ABL Data Types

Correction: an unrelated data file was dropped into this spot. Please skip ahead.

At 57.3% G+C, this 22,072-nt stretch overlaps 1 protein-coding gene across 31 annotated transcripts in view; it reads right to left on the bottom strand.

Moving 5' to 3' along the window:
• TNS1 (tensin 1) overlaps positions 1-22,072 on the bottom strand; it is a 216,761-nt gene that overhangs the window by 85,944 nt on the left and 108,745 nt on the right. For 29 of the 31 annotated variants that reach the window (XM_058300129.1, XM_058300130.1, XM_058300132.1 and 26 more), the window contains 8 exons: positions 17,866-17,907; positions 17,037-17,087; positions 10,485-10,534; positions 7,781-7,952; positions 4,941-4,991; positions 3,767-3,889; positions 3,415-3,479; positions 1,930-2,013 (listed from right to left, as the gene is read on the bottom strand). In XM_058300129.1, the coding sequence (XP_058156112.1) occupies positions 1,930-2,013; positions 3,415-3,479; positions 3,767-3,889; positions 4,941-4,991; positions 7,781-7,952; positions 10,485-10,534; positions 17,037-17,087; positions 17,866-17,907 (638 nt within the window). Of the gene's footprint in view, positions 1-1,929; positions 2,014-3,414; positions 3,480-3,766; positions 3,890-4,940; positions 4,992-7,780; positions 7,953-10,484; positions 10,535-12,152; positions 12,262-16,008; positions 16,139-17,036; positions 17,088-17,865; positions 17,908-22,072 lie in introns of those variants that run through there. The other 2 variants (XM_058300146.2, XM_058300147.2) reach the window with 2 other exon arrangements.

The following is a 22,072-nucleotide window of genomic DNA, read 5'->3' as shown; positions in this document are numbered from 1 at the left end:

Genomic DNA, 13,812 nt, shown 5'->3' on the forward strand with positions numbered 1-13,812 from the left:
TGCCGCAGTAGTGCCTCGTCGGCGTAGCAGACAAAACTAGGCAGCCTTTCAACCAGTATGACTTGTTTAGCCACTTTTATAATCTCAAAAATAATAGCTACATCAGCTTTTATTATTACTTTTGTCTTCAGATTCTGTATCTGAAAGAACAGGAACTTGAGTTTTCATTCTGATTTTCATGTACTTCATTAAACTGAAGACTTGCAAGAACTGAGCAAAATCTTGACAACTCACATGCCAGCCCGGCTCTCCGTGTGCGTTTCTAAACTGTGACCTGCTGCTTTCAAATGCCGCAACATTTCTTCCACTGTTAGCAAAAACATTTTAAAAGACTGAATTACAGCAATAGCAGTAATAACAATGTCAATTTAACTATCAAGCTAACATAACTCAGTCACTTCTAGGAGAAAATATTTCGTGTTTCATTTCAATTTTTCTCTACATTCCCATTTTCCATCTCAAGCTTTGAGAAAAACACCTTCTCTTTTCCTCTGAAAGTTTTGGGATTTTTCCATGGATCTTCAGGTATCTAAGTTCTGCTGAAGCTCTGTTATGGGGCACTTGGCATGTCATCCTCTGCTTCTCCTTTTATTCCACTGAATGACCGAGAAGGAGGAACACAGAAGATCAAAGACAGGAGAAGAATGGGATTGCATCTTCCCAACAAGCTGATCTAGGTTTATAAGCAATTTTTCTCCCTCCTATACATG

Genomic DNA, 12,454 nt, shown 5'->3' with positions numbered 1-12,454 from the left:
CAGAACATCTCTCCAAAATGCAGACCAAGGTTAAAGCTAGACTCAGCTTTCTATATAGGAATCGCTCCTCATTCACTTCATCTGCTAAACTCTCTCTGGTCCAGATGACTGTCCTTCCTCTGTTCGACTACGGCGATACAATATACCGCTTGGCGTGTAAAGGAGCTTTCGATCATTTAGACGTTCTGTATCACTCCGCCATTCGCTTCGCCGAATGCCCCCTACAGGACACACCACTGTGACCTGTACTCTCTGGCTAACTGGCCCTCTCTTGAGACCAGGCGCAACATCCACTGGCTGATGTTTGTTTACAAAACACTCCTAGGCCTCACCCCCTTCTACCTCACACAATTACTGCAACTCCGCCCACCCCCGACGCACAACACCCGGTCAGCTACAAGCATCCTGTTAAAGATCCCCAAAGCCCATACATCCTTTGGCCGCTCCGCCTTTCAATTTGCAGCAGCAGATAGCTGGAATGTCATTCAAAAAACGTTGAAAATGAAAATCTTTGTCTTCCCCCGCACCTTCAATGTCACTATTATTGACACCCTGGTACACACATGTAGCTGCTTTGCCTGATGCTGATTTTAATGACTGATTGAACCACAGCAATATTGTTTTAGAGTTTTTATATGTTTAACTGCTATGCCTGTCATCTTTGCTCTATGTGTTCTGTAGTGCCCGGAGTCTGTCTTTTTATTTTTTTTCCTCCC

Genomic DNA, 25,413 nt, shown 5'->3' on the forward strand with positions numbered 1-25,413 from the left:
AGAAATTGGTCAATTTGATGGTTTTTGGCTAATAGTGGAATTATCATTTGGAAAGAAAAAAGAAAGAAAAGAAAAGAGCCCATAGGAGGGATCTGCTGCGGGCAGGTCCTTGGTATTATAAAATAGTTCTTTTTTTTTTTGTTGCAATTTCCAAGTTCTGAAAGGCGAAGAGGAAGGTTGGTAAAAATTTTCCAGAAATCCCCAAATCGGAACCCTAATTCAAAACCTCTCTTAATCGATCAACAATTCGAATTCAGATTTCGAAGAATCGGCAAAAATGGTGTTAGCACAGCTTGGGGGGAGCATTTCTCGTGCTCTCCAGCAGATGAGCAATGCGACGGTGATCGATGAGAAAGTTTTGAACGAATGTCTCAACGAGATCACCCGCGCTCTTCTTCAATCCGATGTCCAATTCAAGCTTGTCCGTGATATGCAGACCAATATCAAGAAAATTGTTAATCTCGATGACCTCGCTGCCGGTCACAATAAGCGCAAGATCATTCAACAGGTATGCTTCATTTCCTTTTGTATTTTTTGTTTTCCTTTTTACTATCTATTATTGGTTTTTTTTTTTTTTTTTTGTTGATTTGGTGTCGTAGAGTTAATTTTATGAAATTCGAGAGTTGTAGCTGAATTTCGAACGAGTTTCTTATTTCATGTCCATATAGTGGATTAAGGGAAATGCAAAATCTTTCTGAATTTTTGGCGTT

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<p>ABL Data Types in OpenEdge Release 10The data type of a database field, temp-table field, or program variable defines what kind of data the field or variable can store. To allow better interoperability between OpenEdge applications and external products, OpenEdge Release 10 provides additional data types and new features for some existing data type in ABL (Advanced Business Language). Note: For a list of all the ABL data types, see OpenEdge Development: ABL Reference.</p> <p>The new data types and the ability to pass arrays as parameters provides a higher level of interoperability with products such as SQL92, XML, Open Client, Application Server, and Web services products. When the interface of an application is defined by a non-ABL application, these new data types ensure that the application executes properly. In addition, these new data types allow ABL developers to create more data-robust OpenEdge applications. This new data type support applies to OpenEdge Releases 10.0B and later releases. It is described in the following sections: Data type terminology INT64 data type Large object data types Using large objects in ABL DATETIME and DATETIME-TZ data types Arrays as parameters Deep copying arrays Third party acknowledgements</p> <p> 2008 Progress Software Corporation. All rights reserved.</p> <p>These materials and all Progress software products are copyrighted and all rights are reserved by Progress Software Corporation. The information in these materials is subject to change without notice, and Progress Software Corporation assumes no responsibility for any errors that may appear therein. The references in these materials to specific platforms supported are subject to change. A (and design), Actional, Actional (and design), Allegrix, Allegrix (and design), Apama, Apama (and Design), Business Empowerment, DataDirect (and design), DataDirect Connect, DataDirect Connect64, DataDirect Technologies, DataDirect XQuery, DataXtend, Dynamic Routing Architecture, EasyAsk, EdgeXtend, Empowerment Center, Fathom, IntelliStream, Neon, Neon New Era of Networks, O (and design), ObjectStore, OpenEdge, PeerDirect, Persistence, POSSENET, Powered by Progress, PowerTier, Progress, Progress DataXtend, Progress Dynamics, Progress Business Empowerment, Progress Empowerment Center, Progress Empowerment Program, Progress OpenEdge, Progress Profiles, Progress Results, Progress Software Developers Network, Progress Sonic, ProVision, PS Select, SequeLink, Shadow, ShadowDirect, Shadow Interface, Shadow Web Interface, SOAPStation, Sonic, Sonic ESB, SonicMQ, Sonic Orchestration Server, Sonic Software (and design), SonicSynergy, SpeedScript, Stylus Studio, Technical Empowerment, WebSpeed, and Your Software, Our TechnologyExperience the Connection are registered trademarks of Progress Software Corporation or one of its subsidiaries or affiliates in the U.S. and/or other countries. AccelEvent, Apama Dashboard Studio, Apama Event Manager, Apama Event Modeler, Apama Event Store, AppsAlive, AppServer, ASPen, ASP-in-a-Box, BusinessEdge, Cache-Forward, DataDirect Spy, DataDirect SupportLink, DataDirect XML Converters, Future Proof, Ghost Agents, GVAC, Looking Glass, ObjectCache, ObjectStore Inspector, ObjectStore Performance Expert, Pantero, POSSE, ProDataSet, Progress ESP Event Manager, Progress ESP Event Modeler, Progress Event Engine, Progress RFID, PSE Pro, SectorAlliance, SmartBrowser, SmartComponent, SmartDataBrowser, SmartDataObjects, SmartDataView, SmartDialog, SmartFolder, SmartFrame, SmartObjects, SmartPanel, SmartQuery, SmartViewer, SmartWindow, Sonic Business Integration Suite, Sonic Process Manager, Sonic Collaboration Server, Sonic Continuous Availability Architecture, Sonic Database Service, Sonic Workbench, Sonic XML Server, The Brains Behind BAM, WebClient, Who Makes Progress, and Your World. Your SOA. are trademarks or service marks of Progress Software Corporation or one of its subsidiaries or affiliates in the U.S. and other countries. Java and all Java-based marks are trademarks or registered trademarks of Sun Microsystems, Inc. in the U.S. and other countries. Any other trademarks or trade names contained herein are the property of their respective owners.</p> <p>Third party acknowledgements See theThird party acknowledgements section on page 39.</p> <p>November 2008</p> <p>Last updated with new content: Release 10.2A</p> <p>Product Code: 4496; R10.2A</p> <p>For the latest documentation updates see the OpenEdge Product (http://www.psdn.com/library/kbcategory.jspa?categoryID=129).</p> <p>Documentation</p> <p>category</p> <p>on</p> <p>PSDN</p> <p>Data type terminology</p> <p>Data type terminologyABL provides built-in data types, built-in class data types, and user-defined class data types. References to built-in data types follow these rules: Like most other keywords, references to specific built-in data types appear in all UPPERCASE, using a font that is appropriate to the context; no uppercase reference ever includes or implies any data type other than itself Wherever integer appears, this is a reference to the INTEGER or INT64 data type Wherever character appears, this is a reference to the CHARACTER, LONGCHAR, or CLOB data type Wherever decimal appears, this is a reference to the DECIMAL data type Wherever numeric appears, this is a reference to the INTEGER, INT64, or DECIMAL data type</p> <p>References to built-in class data types appear in mixed case with initial caps, for example, Progress.Lang.Object. References to user-defined class data types appear in mixed case, as specified for a given application example.</p> <p>3</p> <p>INT64 data typeStarting with OpenEdgeRelease 10.1B, ABL includes a 64-bit integer data type, INT64. This data type is separate from the existing 32-bit data type (INTEGER). The INT64 data type is compatible with all current functions and statements that currently support the 32-bit integer. That is, INT64 and INTEGER are interchangeable everywhere in ABL, except in parameters and return types for strongly-typed class-based methods where you want the type checking and where you control both the caller and callee routines.</p> <p>Display FormatThe default display format for INT64 data type is -&gt;,&gt;&gt;&gt;,&gt;&gt;9 (the same as the default display format for INTEGER.) You can define an INT64 field or variable to be viewed as (VIEW-AS) a fill-in field, text widget, combo-box, radio-set, or slider. Note that if you specify VIEW-AS SLIDER for an INT64 field or variable, the value must still remain within the -2147483648 to +2147483647 integer range.</p> <p>Related ABL functionsTo support the INT64 data type, ABL supports the following new functions and statements: INT64 function Takes any data type and returns an INT64 value, if the conversion is possible. This function takes most common data types except for RAW, MEMPTR, or LONGCHAR. PUT-INT64 statement Stores the signed 64-bit value of an INT64 or INTEGER expression at the specified memory location. The specified memory location can have a RAW or a MEMPTR value.</p> <p>function Returns the signed 64-bit value at the specified memory location as an INT64 value. The specified memory location can have a RAW or a MEMPTR value.GET-INT64</p> <p>statement Stores an INTEGER or INT64 value as a 32-bit unsigned value to a MEMPTR or RAW value. This statement is analogous to PUT-UNSIGNED-SHORT, except with a 32-bit value.PUT-UNSIGNED-LONG</p> <p>function Returns the unsigned 32-bit value at the specified memory location as an INT64. This is analogous to GET-UNSIGNED-SHORT, except with a 32-bit value.GET-UNSIGNED-LONG</p> <p>In addition, the following functions, which were compiled as returning INTEGER in Release 10.1A and earlier, are now compiled as returning INT64: CURRENT-VALUE DYNAMIC-CURRENT-VALUE DYNAMIC-NEXT-VALUE ETIME GET-POINTER-VALUE GET-SIZE</p> <p>4</p> <p>INT64 data type INTERVAL NEXT-VALUE</p> <p>SEEK</p> <p>You can override this result and have these functions compile to return INTEGER with either the INTEGER function or by using the No INT64 (-noint64) startup parameter. For more information on this startup parameter, see the Specifying not to use INT64 section on page 7.</p> <p>INT64 in arithmetic and comparison operationsArithmetic operations are unchanged by the new INT64 data type. That is, operators (such as the * Multiplication and the + Addition operators) are still compiled as INTEGER if both arguments are INTEGER. Starting with Release 10.1B, all intermediate calculations are carried out in 64-bit arithmetic. With the introduction of the INT64 data type, any operator or function that used to return an INTEGER can now return a value greater than 32-bits. This large value is held correctly as an intermediate value and does not generate an error message unless you assign the final result into an INTEGER database field, temp-table field, program variable, or parameter. This means that if you try to store a value outside the -2147483648 to +2147483647 range in an INTEGER, you get an error message. For example, 2,000,000,000 * 100 / 100 gives the correct result whether the target field is INTEGER or INT64. However, although 2,000,000,000 * 100 does not cause an overflow, the result must be assigned to an INT64 field. It generates a run-time error if you assign it to an INTEGER field. If you have an existing field, program variable, or parameter defined with the INTEGER data type, and you want to make it 64-bit capable, you must change the data type to INT64. You can change the data type of a database field via the Data Dictionary tool. Note that you can make this change without having to dump and load the data. However, when you change the data type of a database field, you change the Cyclic Redundancy Check (CRC) of the database table that contains the field. Therefore, you must recompile your r-code. In addition, you should review your code for any references to the database field to determine whether there is a possibility of an overflow with the INTEGER data type. Subtracting DATETIME values Starting with OpenEdge Release 10.1B, you can subtract two DATETIME values, with the result being the INT64 number of milliseconds. For more information on subtracting DATETIME values, see the Datetime arithmetic section on page 30. Mixed INTEGER and INT64 expressions If arithmetic or comparison expressions contain a mix of INTEGER and INT64 data types, the result is an INT64. Dividing an INT64 with another INT64 produces a DECIMAL result, as does dividing two INTEGERs.INT64 support applies to all of the ABL built-in methods and functions that take integer-expression parameters. That is, integer-expression parameters can be either INT64 expressions or INTEGER expressions.</p> <p>5</p> <p>Note that you cannot pass an INT64 expression into a class-based method that is expecting an INTEGER. Instead, you can use the INTEGER function to convert the expression to INTEGER, which the method is expecting. In particular, you must convert the sequence functions (NEXT-VALUE, CURRENT-VALUE, DYNAMIC-CURRENT-VALUE, DYNAMIC-NEXT-VALUE) to INTEGER if you want to pass them to a class method expecting INTEGER. The following code example demonstrates arithmetic operations using a mix of INTEGER and INT64 expressions:</p> <p>DEF VAR x AS INTEGER. DEF VAR y AS INTEGER. DEF VAR z AS INTEGER. DEF VAR big AS INT64. /* NOTE: as far as the compiler is concerned, x + y is an INTEGER*/ /* NOTE: all failures are RUNTIME failures, not COMPILER failures*/ x = 2000000000. y = 2000000000. /*should succeed, just under 2gig*/ /*should succeed, just under 2gig*/</p> <p>DISPLAY x + y FORMAT "&gt;&gt;&gt;,&gt;&gt;&gt;,&gt;&gt;&gt;,&gt;&gt;&gt;" . /*should succeed if format is big enough*/ z = x + y /* assignment &gt;2gig to INTEGER should fail*/ INTEGER( x + big = x + y. /*INTEGER function on &gt;2gig should fail*/ /*assignment &gt;2gig to INT64 should succeed*/</p> <p>DISPLAY x + y &gt; 2000000000. /*compare &gt;2gig with INTEGER constant should succeed*/ DISPLAY x + y &gt; 3000000000. /*compare &gt;2gig with INT64 constant should succeed */ PROCEDURE myproc: DEF INPUT PARAMETER mp AS INTEGER. DISPLAY mp. END. RUN RUN big RUN myproc(big). myproc(x + y) = 3. myproc(big). /*INT64 with &gt;2gig should fail*/ /*INTEGER expression with &gt;2gig should fail*/ /*INT64 with 2gig, this will fail*/ big = NEXT-VALUE(next-cust-num). /*sequence is compiled with INT64 datatype if the sequence is up to &gt;2gig, this will still succeed*/</p> <p>Passing INT64 variables as parametersWhen using INT64 and INTEGER parameter combinations between an ABL client or an Open Client and an AppServer, the same rules apply as for local parameters. If the parameter is a ProDataSet or a temp-table, then the data types of the fields in the tables must match exactly. That is, a temp-table with an INT64 field does not match a parameter on the other side with an INTEGER field in the same position, and vice versa.</p> <p>6</p> <p>INT64 data type However, for simple parameters you can have an INT64 on one side and an INTEGER on the other side. If the parameter is an INPUT INTEGER parameter in the callee, it is checked for overflow in the callee. Likewise, if the parameter is an OUTPUT INTEGER, or an OUTPUT INT64, and the callers type is INTEGER, it is checked for overflow in the caller and generates an error during callee output processing. This means that neither the ABL client nor the Open Client need to do any checking, since the callee (the AppServer) makes sure no violations can happen on both input and output. However, the client might need to use INT64 so that there are no overflows in the proxies. Caution: If you specify NO-SCHEMA when you define a temp-table, the INT64/INTEGER parameter matching is not checked, just as other types of checking are bypassed when you specify NO-SCHEMA.</p> <p>Determining when to use INT64 versus INTEGEREven though the INT64 data type is available, Progress Software Corporation does not recommend that you completely change all INTEGER expressions to INT64 expressions in your existing applications, nor that you use INT64 exclusively in new applications. External interfaces, such as .NET, ODBC, JAVA, and OCX, will not work smoothly or efficiently if you do. There is no performance penalty for using INT64 in ABL (as all values are stored internally as INT64 and all operations are performed as INT64), but do not ignore your applications interactions with external interfaces. Instead of a global change, you should plan carefully and specify as INT64 only those fields, program variables, and so forth, that actually have a chance of needing a value outside the -2147483648 to +2147483647 range of INTEGER data. In deciding whether a field will need more than 2^31-1, consider not only how large the field needs to be at the present time, but also consider how large the field will need to be over the life span of the application. As an example, consider the CustNum field in the sample Sports database. After being in business a long time, the customer numbers of old (now non-existent) customers usually cannot be re-used, so they occupy CustNum values even though the total of current customers is f...</p>